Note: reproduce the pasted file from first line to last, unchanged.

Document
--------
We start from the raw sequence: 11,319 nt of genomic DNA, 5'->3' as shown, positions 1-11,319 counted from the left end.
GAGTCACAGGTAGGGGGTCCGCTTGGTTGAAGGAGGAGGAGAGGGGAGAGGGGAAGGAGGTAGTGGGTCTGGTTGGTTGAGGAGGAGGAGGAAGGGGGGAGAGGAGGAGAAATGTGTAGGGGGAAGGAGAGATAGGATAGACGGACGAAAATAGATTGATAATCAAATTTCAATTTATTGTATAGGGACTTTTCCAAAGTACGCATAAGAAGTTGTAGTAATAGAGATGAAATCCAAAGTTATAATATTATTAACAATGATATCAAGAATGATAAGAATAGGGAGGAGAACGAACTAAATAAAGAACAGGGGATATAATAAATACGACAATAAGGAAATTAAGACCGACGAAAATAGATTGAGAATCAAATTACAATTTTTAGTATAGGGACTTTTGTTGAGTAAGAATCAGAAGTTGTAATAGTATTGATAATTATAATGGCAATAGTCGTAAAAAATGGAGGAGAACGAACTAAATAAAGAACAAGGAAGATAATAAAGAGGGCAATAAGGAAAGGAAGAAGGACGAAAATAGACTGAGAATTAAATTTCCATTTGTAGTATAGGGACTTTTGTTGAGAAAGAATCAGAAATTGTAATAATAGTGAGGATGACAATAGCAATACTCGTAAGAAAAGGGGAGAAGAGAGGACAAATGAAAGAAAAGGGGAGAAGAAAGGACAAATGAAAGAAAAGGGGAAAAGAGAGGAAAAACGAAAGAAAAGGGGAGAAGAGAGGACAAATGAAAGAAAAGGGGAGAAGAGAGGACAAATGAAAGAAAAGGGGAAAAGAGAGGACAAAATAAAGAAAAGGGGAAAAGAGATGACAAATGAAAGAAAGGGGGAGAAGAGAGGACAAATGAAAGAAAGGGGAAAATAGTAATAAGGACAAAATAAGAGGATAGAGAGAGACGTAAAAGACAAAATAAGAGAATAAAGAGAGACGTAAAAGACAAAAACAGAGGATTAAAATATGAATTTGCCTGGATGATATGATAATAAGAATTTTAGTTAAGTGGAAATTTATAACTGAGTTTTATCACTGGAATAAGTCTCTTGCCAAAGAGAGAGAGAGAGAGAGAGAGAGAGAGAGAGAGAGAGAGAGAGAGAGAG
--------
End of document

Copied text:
We start from the raw sequence: 11,319 nt of genomic DNA, 5'->3' as shown, positions 1-11,319 counted from the left end.
GAGTCACAGGTAGGGGGTCCGCTTGGTTGAAGGAGGAGGAGAGGGGAGAGGGGAAGGAGGTAGTGGGTCTGGTTGGTTGAGGAGGAGGAGGAAGGGGGGAGAGGAGGAGAAATGTGTAGGGGGAAGGAGAGATAGGATAGACGGACGAAAATAGATTGATAATCAAATTTCAATTTATTGTATAGGGACTTTTCCAAAGTACGCATAAGAAGTTGTAGTAATAGAGATGAAATCCAAAGTTATAATATTATTAACAATGATATCAAGAATGATAAGAATAGGGAGGAGAACGAACTAAATAAAGAACAGGGGATATAATAAATACGACAATAAGGAAATTAAGACCGACGAAAATAGATTGAGAATCAAATTACAATTTTTAGTATAGGGACTTTTGTTGAGTAAGAATCAGAAGTTGTAATAGTATTGATAATTATAATGGCAATAGTCGTAAAAAATGGAGGAGAACGAACTAAATAAAGAACAAGGAAGATAATAAAGAGGGCAATAAGGAAAGGAAGAAGGACGAAAATAGACTGAGAATTAAATTTCCATTTGTAGTATAGGGACTTTTGTTGAGAAAGAATCAGAAATTGTAATAATAGTGAGGATGACAATAGCAATACTCGTAAGAAAAGGGGAGAAGAGAGGACAAATGAAAGAAAAGGGGAGAAGAAAGGACAAATGAAAGAAAAGGGGAAAAGAGAGGAAAAACGAAAGAAAAGGGGAGAAGAGAGGACAAATGAAAGAAAAGGGGAGAAGAGAGGACAAATGAAAGAAAAGGGGAAAAGAGAGGACAAAATAAAGAAAAGGGGAAAAGAGATGACAAATGAAAGAAAGGGGGAGAAGAGAGGACAAATGAAAGAAAGGGGAAAATAGTAATAAGGACAAAATAAGAGGATAGAGAGAGACGTAAAAGACAAAATAAGAGAATAAAGAGAGACGTAAAAGACAAAAACAGAGGATTAAAATATGAATTTGCCTGGATGATATGATAATAAGAATTTTAGTTAAGTGGAAATTTATAACTGAGTTTTATCACTGGAATAAGTCTCTTGCCAAAGAGAGAGAGAGAGAGAGAGAGAGAGAGAGAGAGAGAGAGAGAGAGAGAG